Francis Hare Papers (no. 31): Mr Hill to Hare
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Paper no.31, 1 July 1880
TEXT: 58 Webster Street / Ballarat 1st July/80 / / Answered / / My dear old Frank, / / Excuse me for approaching [?] you in such an inconvenient and unusual manner, but my wife and I are so excited over your bravery and success in extinguishing the Kelly Gang, that simple language would not express our exceeding pleasure at the event. We sincerely hope that your wounded arm will not be long an inconvenience to you under the skilful treatment of Dr Ryan. / / How strange that you alone should be hit by the Ruffians who are said to be such expert marksmen – but such is the fortune of war – I feel assured that you thought less of the wound at the time than of the necessity it imposed on you of giving up charge of the attack to a subordinate – but alls well that ends well. What a pity that only one of the ruffians is left for the gallows. I think Mr Ned would have gladly shared the fate of his Brothers in crime. / / The excitement here was something to be remembered as telegram after telegram came up detailing the …. [?] of the fight – the almost universal feeling was that these wolves should be dealt with according to their desserts [?] – the Police came in for great commendation as regard their doings on Monday – but some depreciating remarks were made on the conduct of the four constables in poor [?] Sheritt’s hut – but I dare say they will be able to justify themselves. / / After [?] the quarry [?] (proper) [?] are now extinct, I am by no means assured that this means a return to quietness [?] …… [?] in that District –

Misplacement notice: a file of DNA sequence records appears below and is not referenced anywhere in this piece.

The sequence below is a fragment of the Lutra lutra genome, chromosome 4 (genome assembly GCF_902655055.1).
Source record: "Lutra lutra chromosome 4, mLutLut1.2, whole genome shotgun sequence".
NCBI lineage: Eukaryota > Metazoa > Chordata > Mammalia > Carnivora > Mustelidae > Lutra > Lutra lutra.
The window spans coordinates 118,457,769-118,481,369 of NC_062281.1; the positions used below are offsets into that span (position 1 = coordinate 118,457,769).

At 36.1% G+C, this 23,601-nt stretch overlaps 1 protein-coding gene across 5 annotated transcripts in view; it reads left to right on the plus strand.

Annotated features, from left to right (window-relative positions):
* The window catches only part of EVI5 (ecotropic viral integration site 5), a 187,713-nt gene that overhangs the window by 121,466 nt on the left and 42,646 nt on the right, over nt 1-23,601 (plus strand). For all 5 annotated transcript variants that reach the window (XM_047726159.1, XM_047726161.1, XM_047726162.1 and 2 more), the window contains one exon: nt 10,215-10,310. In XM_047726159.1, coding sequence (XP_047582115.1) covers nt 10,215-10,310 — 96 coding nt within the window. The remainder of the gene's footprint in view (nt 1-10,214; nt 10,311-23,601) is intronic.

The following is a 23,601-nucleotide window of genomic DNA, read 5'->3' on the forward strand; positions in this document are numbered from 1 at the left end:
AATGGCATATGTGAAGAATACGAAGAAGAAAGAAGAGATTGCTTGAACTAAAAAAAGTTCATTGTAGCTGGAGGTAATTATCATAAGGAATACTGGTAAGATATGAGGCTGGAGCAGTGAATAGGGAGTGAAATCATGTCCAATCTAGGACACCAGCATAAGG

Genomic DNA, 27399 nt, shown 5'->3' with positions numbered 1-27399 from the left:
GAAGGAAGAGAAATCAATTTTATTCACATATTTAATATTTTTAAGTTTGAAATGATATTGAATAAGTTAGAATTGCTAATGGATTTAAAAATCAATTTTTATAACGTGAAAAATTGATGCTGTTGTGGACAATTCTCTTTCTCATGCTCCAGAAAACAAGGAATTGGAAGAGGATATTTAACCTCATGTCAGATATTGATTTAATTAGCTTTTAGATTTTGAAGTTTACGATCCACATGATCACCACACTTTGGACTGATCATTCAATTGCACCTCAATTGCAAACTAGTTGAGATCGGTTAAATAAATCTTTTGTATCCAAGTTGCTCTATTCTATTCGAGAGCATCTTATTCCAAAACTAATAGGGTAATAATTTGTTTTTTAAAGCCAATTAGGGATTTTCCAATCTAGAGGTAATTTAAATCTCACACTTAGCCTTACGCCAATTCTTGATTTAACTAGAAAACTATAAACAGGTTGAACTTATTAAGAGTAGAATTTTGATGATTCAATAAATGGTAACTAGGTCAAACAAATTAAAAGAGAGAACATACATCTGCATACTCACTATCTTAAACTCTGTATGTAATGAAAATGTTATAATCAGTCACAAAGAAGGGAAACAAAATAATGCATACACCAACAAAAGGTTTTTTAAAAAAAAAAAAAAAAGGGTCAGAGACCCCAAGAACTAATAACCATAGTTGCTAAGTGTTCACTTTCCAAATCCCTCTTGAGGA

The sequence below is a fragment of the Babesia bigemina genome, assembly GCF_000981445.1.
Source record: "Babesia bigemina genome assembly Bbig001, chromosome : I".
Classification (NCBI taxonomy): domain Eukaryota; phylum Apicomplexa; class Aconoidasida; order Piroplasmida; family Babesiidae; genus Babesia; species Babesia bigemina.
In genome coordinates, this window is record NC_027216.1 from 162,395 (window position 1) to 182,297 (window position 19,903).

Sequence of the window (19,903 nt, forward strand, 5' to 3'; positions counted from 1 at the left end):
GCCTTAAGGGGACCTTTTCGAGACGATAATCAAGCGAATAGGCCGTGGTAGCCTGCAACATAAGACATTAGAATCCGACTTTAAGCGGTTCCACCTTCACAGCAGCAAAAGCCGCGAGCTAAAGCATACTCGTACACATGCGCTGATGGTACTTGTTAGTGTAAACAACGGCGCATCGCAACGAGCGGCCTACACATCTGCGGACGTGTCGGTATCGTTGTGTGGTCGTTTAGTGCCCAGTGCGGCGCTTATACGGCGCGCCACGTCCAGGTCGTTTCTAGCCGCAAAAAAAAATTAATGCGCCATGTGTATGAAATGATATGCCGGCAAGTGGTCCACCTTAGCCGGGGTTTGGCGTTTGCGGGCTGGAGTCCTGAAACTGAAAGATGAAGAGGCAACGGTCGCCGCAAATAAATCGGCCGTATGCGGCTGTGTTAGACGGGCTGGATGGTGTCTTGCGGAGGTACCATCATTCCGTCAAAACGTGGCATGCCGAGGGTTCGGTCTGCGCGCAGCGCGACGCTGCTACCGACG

it appears to me that some special legislation will be necessary to ensure it – the most pronounced sympathisers should be if possible removed from the District even tho this should mean that their holdings be repurchased from them. No arms should be allowed to be kept or carried except by persons duly licensed and additional Police stations with a force of picked men should formed in the disaffected District – indeed the extent of it is so great that it should be made into a separate Police District of itself under the charge of an officer with extensive power to work it as he might deem best - all this [?] of course means an expenditure of much money, but would it not be better so, than have things [?] in the state they are with the prospect of another similar outbreak at some future time. Do not think of replying to this – at least until you are entirely convalescent – which we hope will be soon – meanwhile we send you and your wife our best regards and good wishes – believe me my good Hare. Yours ever sincerely, / / .............[?] Hill /
OTHER TEXT: From Mr Hill at / Ballarat after / I was wounded /
This is part of the digitized version of the Francis Hare Correspondence held in the University of Melbourne Archives. It consists of 54 letters and documents, of which this is one, from 1859-87 and received by or relating to Superintendent Francis Hare, one of the members of the Victoria police force involved in the pursuit and capture of the Kelly Gang. The collection complements Hare’s published memoir, The Last of the Bushrangers (London, 1892) and includes letters by some of the key figures of the Kelly story including the Police Commissioner Frederick Standish, Superintendents Charles Hope Nicolson and John Sadleir, Detective M Ward and John Sherritt, as well as items by Hare himself.
KeywordsKelly, Ned, 1855-1880; Bushrangers -- Victoria; Law enforcement -- Victoria
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